When ferrets are feeling happy, they’ll often perform the ‘dance of joy’. This involves puffing up their tail, baring their teeth and throwing their head back and hopping around in all directions. If your ferret is pawing at the ground, they’re inviting you or another ferret to wrestle with them. Happy, excited ferrets also produce bark-like vocalisations and chirping noises, known as ‘dooking’.
An important thing to ensure happy chinchillas is to let them sleep undisturbed for long periods during the day. As nocturnal creatures, night-time is when they’re likely to be more sociable. However, timid chinchillas prefer to interact with humans on their own terms and are generally averse to being picked up. A chilled chinchilla who has bonded with you will prefer you to sit on the floor and let them hop all over you, while they make little chattering sounds along with some excited tiny squeaks. Some may even enjoy a little snuggling. A really happy chinchilla will popcorn and bounce around excitedly all over the place.
If you’re wondering if your hamster is happy, check out their body language. A yawning hamster is pleasantly sleepy and comfortable. Relaxed grooming, stretching, burrowing in the bedding, collecting food, and lively acrobatics in the cage are all signs that life is good for your hamster pal. Leaping into the air signals high spirits and reveals he or she is in a very good mood indeed.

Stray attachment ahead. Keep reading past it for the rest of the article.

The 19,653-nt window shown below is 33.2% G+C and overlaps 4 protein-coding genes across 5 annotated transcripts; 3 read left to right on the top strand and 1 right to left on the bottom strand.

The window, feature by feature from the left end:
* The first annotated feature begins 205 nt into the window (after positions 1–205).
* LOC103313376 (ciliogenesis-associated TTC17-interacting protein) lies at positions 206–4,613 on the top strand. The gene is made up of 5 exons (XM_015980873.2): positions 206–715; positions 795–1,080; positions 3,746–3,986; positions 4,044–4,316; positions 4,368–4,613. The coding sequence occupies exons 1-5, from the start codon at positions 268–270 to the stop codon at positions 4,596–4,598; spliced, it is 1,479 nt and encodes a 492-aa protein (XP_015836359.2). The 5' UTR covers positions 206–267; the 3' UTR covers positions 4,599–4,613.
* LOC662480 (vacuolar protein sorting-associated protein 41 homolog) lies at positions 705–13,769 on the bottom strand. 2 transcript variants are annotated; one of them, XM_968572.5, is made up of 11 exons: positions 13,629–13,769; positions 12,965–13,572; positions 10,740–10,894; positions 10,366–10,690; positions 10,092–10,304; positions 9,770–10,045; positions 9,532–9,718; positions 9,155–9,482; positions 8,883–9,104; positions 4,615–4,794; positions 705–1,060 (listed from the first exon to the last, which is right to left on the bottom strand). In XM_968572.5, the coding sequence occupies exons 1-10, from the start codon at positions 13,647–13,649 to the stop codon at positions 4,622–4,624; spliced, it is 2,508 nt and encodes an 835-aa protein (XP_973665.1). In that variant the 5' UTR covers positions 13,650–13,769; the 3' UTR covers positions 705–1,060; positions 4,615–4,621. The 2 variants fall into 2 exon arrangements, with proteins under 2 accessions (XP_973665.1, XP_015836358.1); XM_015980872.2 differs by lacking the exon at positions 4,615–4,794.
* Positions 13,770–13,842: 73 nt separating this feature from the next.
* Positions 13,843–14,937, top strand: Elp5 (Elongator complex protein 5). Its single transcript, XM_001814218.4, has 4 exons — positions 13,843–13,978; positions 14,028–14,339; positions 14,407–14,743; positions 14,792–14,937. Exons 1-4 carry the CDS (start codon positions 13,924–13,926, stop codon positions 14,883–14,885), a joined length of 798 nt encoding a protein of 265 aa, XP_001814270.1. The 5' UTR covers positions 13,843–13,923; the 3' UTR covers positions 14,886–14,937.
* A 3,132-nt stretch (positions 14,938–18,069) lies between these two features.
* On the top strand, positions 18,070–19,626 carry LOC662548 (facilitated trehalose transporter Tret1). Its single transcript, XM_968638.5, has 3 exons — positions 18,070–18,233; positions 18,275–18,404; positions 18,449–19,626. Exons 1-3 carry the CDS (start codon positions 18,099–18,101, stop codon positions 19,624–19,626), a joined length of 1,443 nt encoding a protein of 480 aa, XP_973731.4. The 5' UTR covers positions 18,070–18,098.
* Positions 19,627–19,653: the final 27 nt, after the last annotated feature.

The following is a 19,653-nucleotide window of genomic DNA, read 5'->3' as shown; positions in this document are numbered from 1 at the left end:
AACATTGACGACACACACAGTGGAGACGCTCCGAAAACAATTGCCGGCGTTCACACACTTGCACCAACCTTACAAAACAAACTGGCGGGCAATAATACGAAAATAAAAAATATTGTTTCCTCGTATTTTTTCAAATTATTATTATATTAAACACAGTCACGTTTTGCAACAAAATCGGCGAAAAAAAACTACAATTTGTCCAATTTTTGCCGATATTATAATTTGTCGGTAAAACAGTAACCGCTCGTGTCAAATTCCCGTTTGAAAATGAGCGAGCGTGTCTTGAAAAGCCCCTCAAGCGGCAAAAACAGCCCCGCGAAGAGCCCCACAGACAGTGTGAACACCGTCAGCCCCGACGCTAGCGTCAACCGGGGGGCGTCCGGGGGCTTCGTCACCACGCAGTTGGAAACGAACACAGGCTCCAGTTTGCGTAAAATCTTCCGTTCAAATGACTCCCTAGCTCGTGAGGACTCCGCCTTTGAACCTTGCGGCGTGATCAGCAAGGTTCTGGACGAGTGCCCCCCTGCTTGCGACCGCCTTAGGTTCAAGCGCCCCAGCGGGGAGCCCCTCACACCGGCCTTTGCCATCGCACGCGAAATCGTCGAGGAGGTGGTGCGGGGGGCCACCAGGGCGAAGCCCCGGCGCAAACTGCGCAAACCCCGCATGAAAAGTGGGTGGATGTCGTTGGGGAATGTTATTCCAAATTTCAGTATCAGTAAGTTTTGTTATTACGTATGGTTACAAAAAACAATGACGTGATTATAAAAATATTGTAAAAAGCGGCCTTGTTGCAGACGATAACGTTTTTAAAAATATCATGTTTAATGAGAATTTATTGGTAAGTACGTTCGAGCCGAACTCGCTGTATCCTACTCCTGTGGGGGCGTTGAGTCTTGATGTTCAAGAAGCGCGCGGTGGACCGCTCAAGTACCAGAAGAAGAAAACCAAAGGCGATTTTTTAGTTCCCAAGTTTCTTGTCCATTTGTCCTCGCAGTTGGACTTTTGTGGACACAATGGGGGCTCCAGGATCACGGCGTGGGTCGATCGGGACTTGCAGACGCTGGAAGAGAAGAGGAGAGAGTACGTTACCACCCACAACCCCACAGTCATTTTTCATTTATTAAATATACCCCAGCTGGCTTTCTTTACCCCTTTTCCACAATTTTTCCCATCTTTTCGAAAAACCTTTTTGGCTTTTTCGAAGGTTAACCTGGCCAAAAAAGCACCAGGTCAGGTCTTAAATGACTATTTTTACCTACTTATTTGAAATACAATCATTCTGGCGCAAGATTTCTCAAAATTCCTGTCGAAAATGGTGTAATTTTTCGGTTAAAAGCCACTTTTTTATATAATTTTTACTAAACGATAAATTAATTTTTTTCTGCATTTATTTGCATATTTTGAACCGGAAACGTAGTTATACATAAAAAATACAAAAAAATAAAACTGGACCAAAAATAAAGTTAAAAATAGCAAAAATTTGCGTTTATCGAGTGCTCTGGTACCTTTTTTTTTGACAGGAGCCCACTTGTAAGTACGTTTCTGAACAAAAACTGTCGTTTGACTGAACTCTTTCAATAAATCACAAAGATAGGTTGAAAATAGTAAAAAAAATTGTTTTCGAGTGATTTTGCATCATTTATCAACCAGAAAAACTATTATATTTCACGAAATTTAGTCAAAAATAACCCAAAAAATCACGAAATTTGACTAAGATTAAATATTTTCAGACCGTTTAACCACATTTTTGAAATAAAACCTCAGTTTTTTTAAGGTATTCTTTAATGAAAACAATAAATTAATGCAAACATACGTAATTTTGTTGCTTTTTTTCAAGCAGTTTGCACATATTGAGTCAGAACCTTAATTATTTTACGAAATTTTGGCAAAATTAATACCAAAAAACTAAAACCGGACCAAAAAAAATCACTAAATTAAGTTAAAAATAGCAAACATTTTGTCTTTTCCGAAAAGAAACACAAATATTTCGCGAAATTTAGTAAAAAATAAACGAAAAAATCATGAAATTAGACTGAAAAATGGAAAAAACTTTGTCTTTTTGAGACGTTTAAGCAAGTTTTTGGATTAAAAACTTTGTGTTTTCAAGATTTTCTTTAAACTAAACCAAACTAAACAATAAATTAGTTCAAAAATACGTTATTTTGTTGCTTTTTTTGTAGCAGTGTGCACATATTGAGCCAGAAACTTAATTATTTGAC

If your gerbils jump in the air, it’s a sign they’re excited – you may find that they do this when they see you first thing in the morning, or when you are playing with them as a way of letting you know they are happy to be socialising with you. Burrowing, tunnelling, or digging are positive signs in gerbils, revealing that they are merrily going about their gerbil business. A comfortable, relaxed gerbil will use his tongue to groom or wash his paws, belly, face, and tail – if he does this while being held by you, he’s revealing that he feels happy and calm. If your gerbils vibrate or purr when you pet them, this signals that they are very happy and relaxed.
Fine and dandy degus
Degus show affection towards each other by grooming one another – so if your degus start gently nibbling on your skin, don’t worry – it’s their way of showing they care. When you pet your degus and they make a warbling or chirping sound it means they are feeling very happy and content.
Did you know?
In the UK, it’s actually a legal duty for pet owners to make sure their pets are happy and healthy. The Animal Welfare Act 2006 (England and Wales) and Animal Health and Welfare (Scotland) 2006 make a pet owner legally responsible for making sure any domesticated animal under their care has their five welfare needs met. All domestic animals have the legal right to:
- Live in a suitable environment
- Eat a suitable diet
- Exhibit normal behaviour patterns
- Be housed with, or apart from, other animals
- Be protected from pain, suffering, injury and disease